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Wednesday, June 23, 2021

Google and Facebook to pay for Australian news content

Digital giants Google and Facebook will be forced to compensate Australian news outlets for their content under a mandatory code of conduct to be developed by the Australian Competition and Consumer Commission (ACCC).

Federal Treasurer Josh Frydenberg told ABC Radio’s AM this morning that the objective behind the mandatory code of conduct is to ensure a level playing field.

“We’re not seeking to protect traditional media businesses from the rigour of competition or the rigours of new technology.

“The idea is that they (Facebook and Google) pay for content. They use the journalistic material that is produced to get traffic onto their websites, that’s how their business operates, and then they sell advertising.

“For every $100 of online advertising spent in Australia excluding classifieds, $47 goes to Google, $24 to Facebook, and $29 to other players, so they’ve completely dominated the space,” Mr Frydenberg said.

The development of a code of conduct is part of the Australian Government’s response to the ACCC’s Digital Platforms Inquiry final report to promote competition, enhance consumer protection and support a sustainable Australian media landscape in the digital age.

In its final report, the ACCC identified that Facebook and Google have each become unavoidable trading partners for Australian news media businesses in reaching audiences online, resulting in an imbalance in bargaining power.

“That’s brought into focus and into question the viability of our traditional media outlets and the inability of the current regulatory framework to ensure that journalistic content is properly compensated,” Mr Frydenberg.

In December last year, the ACCC was directed by the Government to facilitate the development of voluntary codes to address bargaining power imbalances between digital platforms and news media businesses.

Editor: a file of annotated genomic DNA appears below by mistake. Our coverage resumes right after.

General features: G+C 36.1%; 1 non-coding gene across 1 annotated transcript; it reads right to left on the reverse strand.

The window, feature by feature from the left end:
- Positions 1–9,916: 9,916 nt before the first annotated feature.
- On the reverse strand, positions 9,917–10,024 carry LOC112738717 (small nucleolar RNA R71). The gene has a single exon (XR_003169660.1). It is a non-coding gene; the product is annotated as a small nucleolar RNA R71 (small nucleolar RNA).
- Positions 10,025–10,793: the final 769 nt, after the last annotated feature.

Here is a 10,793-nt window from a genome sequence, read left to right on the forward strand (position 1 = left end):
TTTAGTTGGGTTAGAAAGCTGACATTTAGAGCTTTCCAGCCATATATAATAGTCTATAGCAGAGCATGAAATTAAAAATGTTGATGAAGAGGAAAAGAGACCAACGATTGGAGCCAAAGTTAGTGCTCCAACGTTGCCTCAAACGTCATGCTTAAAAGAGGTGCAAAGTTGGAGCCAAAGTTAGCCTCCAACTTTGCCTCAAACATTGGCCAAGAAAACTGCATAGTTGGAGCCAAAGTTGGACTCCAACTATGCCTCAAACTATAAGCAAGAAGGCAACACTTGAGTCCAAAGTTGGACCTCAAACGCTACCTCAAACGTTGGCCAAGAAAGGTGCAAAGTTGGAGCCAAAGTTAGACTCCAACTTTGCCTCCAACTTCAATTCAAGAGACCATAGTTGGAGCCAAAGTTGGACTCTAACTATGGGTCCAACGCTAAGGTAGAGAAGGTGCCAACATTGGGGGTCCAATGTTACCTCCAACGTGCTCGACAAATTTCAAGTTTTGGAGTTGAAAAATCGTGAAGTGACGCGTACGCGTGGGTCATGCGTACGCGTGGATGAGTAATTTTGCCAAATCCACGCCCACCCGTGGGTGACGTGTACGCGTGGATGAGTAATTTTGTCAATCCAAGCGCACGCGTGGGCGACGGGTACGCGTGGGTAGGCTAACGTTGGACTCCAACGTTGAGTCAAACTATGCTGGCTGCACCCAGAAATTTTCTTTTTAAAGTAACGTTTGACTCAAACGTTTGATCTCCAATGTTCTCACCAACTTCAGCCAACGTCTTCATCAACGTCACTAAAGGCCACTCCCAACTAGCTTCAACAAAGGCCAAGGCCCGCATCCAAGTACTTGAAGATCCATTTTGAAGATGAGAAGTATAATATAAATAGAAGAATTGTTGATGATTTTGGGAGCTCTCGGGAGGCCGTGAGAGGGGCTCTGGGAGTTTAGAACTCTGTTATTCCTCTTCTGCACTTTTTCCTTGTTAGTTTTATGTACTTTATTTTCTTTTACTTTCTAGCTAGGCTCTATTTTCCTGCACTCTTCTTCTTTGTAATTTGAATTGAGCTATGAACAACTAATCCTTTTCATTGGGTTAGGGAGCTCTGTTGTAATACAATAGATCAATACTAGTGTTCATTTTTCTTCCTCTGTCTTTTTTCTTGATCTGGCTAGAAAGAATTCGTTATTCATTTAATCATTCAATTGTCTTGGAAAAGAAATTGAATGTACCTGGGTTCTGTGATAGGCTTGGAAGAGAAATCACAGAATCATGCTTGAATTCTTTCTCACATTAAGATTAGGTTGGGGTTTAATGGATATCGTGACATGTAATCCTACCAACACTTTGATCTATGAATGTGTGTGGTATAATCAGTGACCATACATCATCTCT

The Government indicated at the time that if an agreement was not forthcoming, alternative options would be developed to address concerns raised, which may include the creation of a mandatory code.

 “We went down the path of a voluntary code between the digital platforms and the traditional news businesses, that didn’t bear much fruit, so now we’ve moved to a mandatory code,” Mr Frydenberg said.

In 2014 Spain introduced a mandatory ‘snippet tax’ that attempted to charge Google for links in an aim to compensate news publishers.

The Google News service was subsequently shut down briefly to Spanish consumers in protest.

In 2019 the European Union debated introducing rules that would require Google News to pay for publishing short excerpts from articles.

The Search Engine responded by threatening to pull their news service from the continent completely.

The Australian Government since decided that the original timeframe set out in its response, which would have seen a code developed by November, requires acceleration.

A draft mandatory code will be released for consultation by the ACCC before the end of July, with a final code to be settled soon thereafter.

Code risks proliferating fake news

Responsible Technology Australia executive director Chris Cooper warned that forcing the likes of Facebook to pay for authentic news risked further driving the popularity and proliferation of fake news.

“Australian publishers absolutely should be getting a fairer cut of the news they create that keeps users glued to digital platforms.

“However, while we know that authentic news engages users online, the other content we know has a similar effect is fake news.

“”During this pandemic, for example, Australians have been soaked by Facebook and Google in fake news,” he said.

Mr Cooper called for the code to include measures to force Facebook and Google to share real data about what fake news is going viral on their platforms.

“Otherwise we face the scary possibility that forcing the tech giants to pay for real news could have the perverse effect of incentivising the amplification of fake news.

“Facebook and Google won’t share their information. While they tell us they’re cracking down, we have to take this on a ‘trust us’ basis,” he said.

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